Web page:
The most important relationship is the one we have with ourselves. A better understanding of our own thoughts, feelings, and purpose is crucial to living a fulfilling and happy life. We also thrive through friendships, familial bonds, healthy relationships with co-workers, or simply joining with others in a communal setting. But what happens when we lose those connections and more importantly, our connection with ourselves? What are we left with?
By working with TakeCare, a national initiative that offers tools to help people improve their own health and well-being through messages embedded in inspirational short films, I had the opportunity to meet Jack, a young man in high school struggling with several significant life challenges. Jack had experienced suicidal thoughts since the age of 10 and was struggling to come to terms with losing his mother, being gay, and with being alienated from his newly remarried father. His story is told through the short film, “Hope Springs.”
Jack’s story is not only about loss, isolation, and grief, it’s also about the beauty that can be unearthed within ourselves. For Jack, it was the simple act of gardening and connection with the plants that sparked a new sense of purpose for him. He found that when he was caring for the plants around him, he also found a way to nurture his own spirit and he was able to see that he was worthy of love and care as well. When he realizes this, he sees himself in a new light. He finds joy in life again and is able to open up to others.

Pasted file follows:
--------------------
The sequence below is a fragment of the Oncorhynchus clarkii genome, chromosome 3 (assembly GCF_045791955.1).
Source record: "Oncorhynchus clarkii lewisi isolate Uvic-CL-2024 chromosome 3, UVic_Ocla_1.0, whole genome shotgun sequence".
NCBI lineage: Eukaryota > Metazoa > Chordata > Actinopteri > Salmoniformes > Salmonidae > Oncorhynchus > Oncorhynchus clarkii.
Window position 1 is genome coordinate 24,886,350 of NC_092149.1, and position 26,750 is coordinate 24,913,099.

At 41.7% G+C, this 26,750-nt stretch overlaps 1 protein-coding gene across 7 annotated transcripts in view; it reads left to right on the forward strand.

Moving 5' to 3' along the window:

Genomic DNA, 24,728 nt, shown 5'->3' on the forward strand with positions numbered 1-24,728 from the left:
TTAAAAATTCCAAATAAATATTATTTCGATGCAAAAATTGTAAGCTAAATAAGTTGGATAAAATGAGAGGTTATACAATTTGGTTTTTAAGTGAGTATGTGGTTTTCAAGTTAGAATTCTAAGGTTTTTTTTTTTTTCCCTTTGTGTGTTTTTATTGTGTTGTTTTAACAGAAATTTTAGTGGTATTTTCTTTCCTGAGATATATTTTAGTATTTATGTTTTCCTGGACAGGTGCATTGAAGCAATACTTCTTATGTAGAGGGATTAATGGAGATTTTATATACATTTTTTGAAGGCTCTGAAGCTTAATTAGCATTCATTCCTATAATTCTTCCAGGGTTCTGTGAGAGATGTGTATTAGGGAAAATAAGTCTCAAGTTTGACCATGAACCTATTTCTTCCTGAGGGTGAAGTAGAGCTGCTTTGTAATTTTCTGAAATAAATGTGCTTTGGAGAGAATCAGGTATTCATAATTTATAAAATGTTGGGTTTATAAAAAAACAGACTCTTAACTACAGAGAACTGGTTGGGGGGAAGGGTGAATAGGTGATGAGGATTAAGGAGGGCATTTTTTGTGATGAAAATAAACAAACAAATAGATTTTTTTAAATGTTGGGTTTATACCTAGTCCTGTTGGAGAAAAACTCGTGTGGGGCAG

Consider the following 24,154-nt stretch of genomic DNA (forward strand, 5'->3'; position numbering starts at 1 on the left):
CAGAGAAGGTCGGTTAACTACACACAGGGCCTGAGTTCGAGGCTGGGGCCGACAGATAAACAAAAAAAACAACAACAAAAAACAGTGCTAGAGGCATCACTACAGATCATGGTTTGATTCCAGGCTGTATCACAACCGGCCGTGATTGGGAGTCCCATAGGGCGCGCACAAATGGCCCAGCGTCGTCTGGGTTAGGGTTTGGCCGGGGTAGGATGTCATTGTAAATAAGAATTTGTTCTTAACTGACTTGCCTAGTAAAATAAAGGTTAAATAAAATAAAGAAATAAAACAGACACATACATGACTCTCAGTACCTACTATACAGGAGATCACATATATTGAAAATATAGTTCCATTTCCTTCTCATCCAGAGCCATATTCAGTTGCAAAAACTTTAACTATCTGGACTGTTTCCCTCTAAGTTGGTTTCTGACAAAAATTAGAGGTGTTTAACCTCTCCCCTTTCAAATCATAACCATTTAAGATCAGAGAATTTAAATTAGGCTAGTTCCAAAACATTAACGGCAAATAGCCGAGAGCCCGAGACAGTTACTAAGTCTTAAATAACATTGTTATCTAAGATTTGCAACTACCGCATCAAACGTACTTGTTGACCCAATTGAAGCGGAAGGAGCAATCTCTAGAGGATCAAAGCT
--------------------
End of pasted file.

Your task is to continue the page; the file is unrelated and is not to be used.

Connecting Through Activities
“I was trying to escape,” Jack says in the film. “I had to find a way to cope with my emotions. I just never developed those skills when I was younger.” We see Jack explore various mental health treatment options until he finds a new outlet to channel his thoughts and energy: building a garden. This breakthrough helps him find a new purpose in life and along the way, he is able to reconnect with his father on a shared project. As a result, he built a healthy bond with his new stepfamily.
I believe that connection flows from attunement, when two or more people become attuned to the same priority at the same time. For Jack, it was gardening, and for others it could be a wide variety of activities: exercising together, playing or listening to music together, volunteering together, taking a road trip, or simply sharing a meal. The activity itself is secondary. It’s the simple act of collaborating on that shared activity that creates space for connection.
Shared Experiences Can Be Healing
Everyone feels lonely from time to time, just like everyone feels hungry or thirsty or fatigued. All those experiences are nature’s way of alerting us that we need to tend to our needs. Those emotional reminders help us realize that feeling lonely is normal, and that others around us may be feeling the same way.
The film shows Jack sharing his healing journey by speaking to a classroom of his peers, whose faces reflect their recognition and appreciation of his struggle. Many people are feeling lonely, grief-stricken, or hopeless, so knowing that others are going through the same thing can be comforting. In speaking his truth, Jack was not only able to help others, but was able to feel that sense of comfort by connecting.
Discovering meaningful activities to build positive thinking are wonderful avenues available to anyone.